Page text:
St. Thomas of Villanova Church
|St. Thomas of Villanova Church|
St. Thomas of Villanova Church
|Founded||October 13, 1841|
|Dedication||Thomas of Villanova|
|Architect(s)||Edwin F. Durang|
|Groundbreaking||March 29, 1883|
|Number of spires||2|
|Spire height||137 ft (42 m)|
St. Thomas of Villanova Parish|
|Pastor(s)||Fr. Joseph Genito, OSA|
|Director of music||Dr. Edward Latham|
St. Thomas of Villanova Church is a Roman Catholic church on the campus of Villanova University. Completed in 1887, it had long been the center of Augustinian activity in the United States, and still plays an important role within the province. Today, the church functions as the parish church for St. Thomas of Villanova parish as well as the University Chapel for Villanova University. The church's dual Gothic revival spires have long been symbolic of the University.
The land on which the church and school sit was purchased from the Rudolph family by the Augustinians on October 13, 1841. The intent was to create a center of Augustinian life; an organized program of education for the priesthood, which became Villanova University; and an academy for Catholic boys, which now exists as Malvern Preparatory School. In 1843, Villanova College opened its doors for its first few classes, becoming the center of Augustinian life in the United States, a position it would retain for over 70 years.
Ground was broken for the church on March 29, 1883. The cornerstone was laid on June 3, 1883, and blessed by Jeremiah F. Shanahan, Bishop of Harrisburg. The building project was begun under the leadership of the Augustinian provincial, Fr. Christopher McEvoy, O.S.A. along with the pastor, prior, and president of Villanova College, Fr. Joseph A. Coleman, O.S.A. The church was completed in 1887 under Reverend James J. Blake, O.S.A.
The architect of the Gothic Revival church, Edwin F. Durang of the Philadelphia architectural firm of John E. Carver, based the 137 feet (42 m) twin spires of the church on the south spire of the 13th century French Cathedral at Chartres. With no known claim to the contrary, it is assumed that, at the time of its construction, the church's spires were the tallest man-made structure between the Delaware River and Lancaster.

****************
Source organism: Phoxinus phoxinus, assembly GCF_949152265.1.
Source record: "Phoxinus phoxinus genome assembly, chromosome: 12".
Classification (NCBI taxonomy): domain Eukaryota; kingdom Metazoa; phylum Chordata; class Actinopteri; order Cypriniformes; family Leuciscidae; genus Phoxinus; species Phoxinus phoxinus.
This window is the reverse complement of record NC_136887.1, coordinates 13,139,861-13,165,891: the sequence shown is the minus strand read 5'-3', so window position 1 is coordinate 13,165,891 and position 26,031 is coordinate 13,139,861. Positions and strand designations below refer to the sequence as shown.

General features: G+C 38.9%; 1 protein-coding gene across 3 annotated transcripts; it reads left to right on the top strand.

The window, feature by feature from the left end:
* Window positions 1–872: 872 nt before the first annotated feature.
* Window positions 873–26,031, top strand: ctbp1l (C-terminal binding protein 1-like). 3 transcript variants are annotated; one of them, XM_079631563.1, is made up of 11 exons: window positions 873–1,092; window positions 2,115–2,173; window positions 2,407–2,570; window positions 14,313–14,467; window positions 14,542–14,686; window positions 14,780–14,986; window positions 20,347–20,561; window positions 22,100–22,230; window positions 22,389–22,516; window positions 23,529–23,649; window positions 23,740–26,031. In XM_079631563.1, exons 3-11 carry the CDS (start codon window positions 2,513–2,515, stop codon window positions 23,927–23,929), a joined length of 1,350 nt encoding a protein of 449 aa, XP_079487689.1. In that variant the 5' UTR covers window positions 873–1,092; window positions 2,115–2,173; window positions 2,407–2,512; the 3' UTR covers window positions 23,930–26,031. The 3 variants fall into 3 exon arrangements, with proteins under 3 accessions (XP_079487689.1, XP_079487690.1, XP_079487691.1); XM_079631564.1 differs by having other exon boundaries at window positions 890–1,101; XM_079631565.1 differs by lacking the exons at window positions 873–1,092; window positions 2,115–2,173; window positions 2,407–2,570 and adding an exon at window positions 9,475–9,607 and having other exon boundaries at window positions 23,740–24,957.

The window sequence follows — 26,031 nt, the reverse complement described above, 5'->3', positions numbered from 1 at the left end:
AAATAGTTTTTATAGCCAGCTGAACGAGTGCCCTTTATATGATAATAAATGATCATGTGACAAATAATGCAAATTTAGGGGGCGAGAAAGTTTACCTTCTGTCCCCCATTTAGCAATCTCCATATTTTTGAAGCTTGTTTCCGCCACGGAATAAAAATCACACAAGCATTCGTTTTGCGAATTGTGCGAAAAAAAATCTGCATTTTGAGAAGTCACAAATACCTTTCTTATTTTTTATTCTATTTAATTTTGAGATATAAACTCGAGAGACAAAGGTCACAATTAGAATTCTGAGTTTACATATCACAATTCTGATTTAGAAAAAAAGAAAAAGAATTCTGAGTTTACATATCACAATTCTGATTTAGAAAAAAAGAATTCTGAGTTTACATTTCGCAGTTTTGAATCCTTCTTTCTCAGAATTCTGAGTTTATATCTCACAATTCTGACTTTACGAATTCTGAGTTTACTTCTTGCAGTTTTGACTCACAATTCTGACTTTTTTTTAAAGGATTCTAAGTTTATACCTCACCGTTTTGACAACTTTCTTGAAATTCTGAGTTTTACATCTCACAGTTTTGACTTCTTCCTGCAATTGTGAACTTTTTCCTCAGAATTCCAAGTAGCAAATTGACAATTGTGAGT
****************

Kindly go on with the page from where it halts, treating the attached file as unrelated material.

Fr. Thomas Middleton, an Augustinian historian, states in his 1893 account of the building of the church that Durang designed the building "façade with two towers, each 18 square feet and 63 feet high, surmounted by eight-sided spires.... Durang created a European-like interior, measuring 60 feet in breadth and 143 ½ feet in length, exclusive of the sacristy, [which includes a] prolongation of the sanctuary, terminating in a large deep apsidal choir for the use of the religious.... The interior woodwork is all of oak including the pews and the stalls in the choir for the fraternity. The choir is divided by six clustered columns supporting groined arches. The side aisles of the nave are divided into six bays, each 15 square feet, also with groined ceiling."
The original church contained seven altars: four for the congregation, one in the side chapel of Our Lady of Good Counsel, and the other two in the retro choir. Standing in the center of the sacristy, the main altar was made of Italian polished marble with Indiana stone filigree screen. The altar had two tables and double tabernacles, one facing the congregation, and the other choir. It was not unusual for two masses to be said simultaneously. However, as the number of congregants increased, the filigree screen was removed to enable all to see the service.